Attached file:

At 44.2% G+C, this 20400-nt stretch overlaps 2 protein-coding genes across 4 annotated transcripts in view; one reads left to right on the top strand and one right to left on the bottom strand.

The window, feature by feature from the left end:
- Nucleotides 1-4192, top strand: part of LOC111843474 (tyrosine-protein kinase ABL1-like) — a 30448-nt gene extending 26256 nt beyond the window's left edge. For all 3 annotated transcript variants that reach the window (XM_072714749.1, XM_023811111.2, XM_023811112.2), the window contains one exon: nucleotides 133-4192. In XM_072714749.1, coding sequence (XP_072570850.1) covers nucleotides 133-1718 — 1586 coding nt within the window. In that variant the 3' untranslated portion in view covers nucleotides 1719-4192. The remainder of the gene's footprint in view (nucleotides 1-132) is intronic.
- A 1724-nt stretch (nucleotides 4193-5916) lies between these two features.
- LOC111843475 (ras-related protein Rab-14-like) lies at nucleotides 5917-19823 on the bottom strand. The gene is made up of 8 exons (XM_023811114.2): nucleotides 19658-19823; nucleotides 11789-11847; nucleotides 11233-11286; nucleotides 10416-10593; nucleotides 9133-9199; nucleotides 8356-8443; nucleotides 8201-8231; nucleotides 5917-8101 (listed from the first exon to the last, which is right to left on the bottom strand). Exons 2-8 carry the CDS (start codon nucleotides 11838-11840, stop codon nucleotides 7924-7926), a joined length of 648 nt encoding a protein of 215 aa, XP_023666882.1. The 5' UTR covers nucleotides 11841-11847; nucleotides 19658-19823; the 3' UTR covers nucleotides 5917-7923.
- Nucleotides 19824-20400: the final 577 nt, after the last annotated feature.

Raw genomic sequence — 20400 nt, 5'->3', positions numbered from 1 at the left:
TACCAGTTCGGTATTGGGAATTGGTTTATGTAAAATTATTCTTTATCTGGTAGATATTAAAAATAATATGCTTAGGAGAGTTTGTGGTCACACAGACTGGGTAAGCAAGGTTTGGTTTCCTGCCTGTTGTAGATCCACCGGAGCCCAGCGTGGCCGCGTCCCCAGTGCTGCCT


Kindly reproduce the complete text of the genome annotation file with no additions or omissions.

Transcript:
At 44.2% G+C, this 20400-nt stretch overlaps 2 protein-coding genes across 4 annotated transcripts in view; one reads left to right on the top strand and one right to left on the bottom strand.

The window, feature by feature from the left end:
- Nucleotides 1-4192, top strand: part of LOC111843474 (tyrosine-protein kinase ABL1-like) — a 30448-nt gene extending 26256 nt beyond the window's left edge. For all 3 annotated transcript variants that reach the window (XM_072714749.1, XM_023811111.2, XM_023811112.2), the window contains one exon: nucleotides 133-4192. In XM_072714749.1, coding sequence (XP_072570850.1) covers nucleotides 133-1718 — 1586 coding nt within the window. In that variant the 3' untranslated portion in view covers nucleotides 1719-4192. The remainder of the gene's footprint in view (nucleotides 1-132) is intronic.
- A 1724-nt stretch (nucleotides 4193-5916) lies between these two features.
- LOC111843475 (ras-related protein Rab-14-like) lies at nucleotides 5917-19823 on the bottom strand. The gene is made up of 8 exons (XM_023811114.2): nucleotides 19658-19823; nucleotides 11789-11847; nucleotides 11233-11286; nucleotides 10416-10593; nucleotides 9133-9199; nucleotides 8356-8443; nucleotides 8201-8231; nucleotides 5917-8101 (listed from the first exon to the last, which is right to left on the bottom strand). Exons 2-8 carry the CDS (start codon nucleotides 11838-11840, stop codon nucleotides 7924-7926), a joined length of 648 nt encoding a protein of 215 aa, XP_023666882.1. The 5' UTR covers nucleotides 11841-11847; nucleotides 19658-19823; the 3' UTR covers nucleotides 5917-7923.
- Nucleotides 19824-20400: the final 577 nt, after the last annotated feature.

Raw genomic sequence — 20400 nt, 5'->3', positions numbered from 1 at the left:
TACCAGTTCGGTATTGGGAATTGGTTTATGTAAAATTATTCTTTATCTGGTAGATATTAAAAATAATATGCTTAGGAGAGTTTGTGGTCACACAGACTGGGTAAGCAAGGTTTGGTTTCCTGCCTGTTGTAGATCCACCGGAGCCCAGCGTGGCCGCGTCCCCAGTGCTGCCT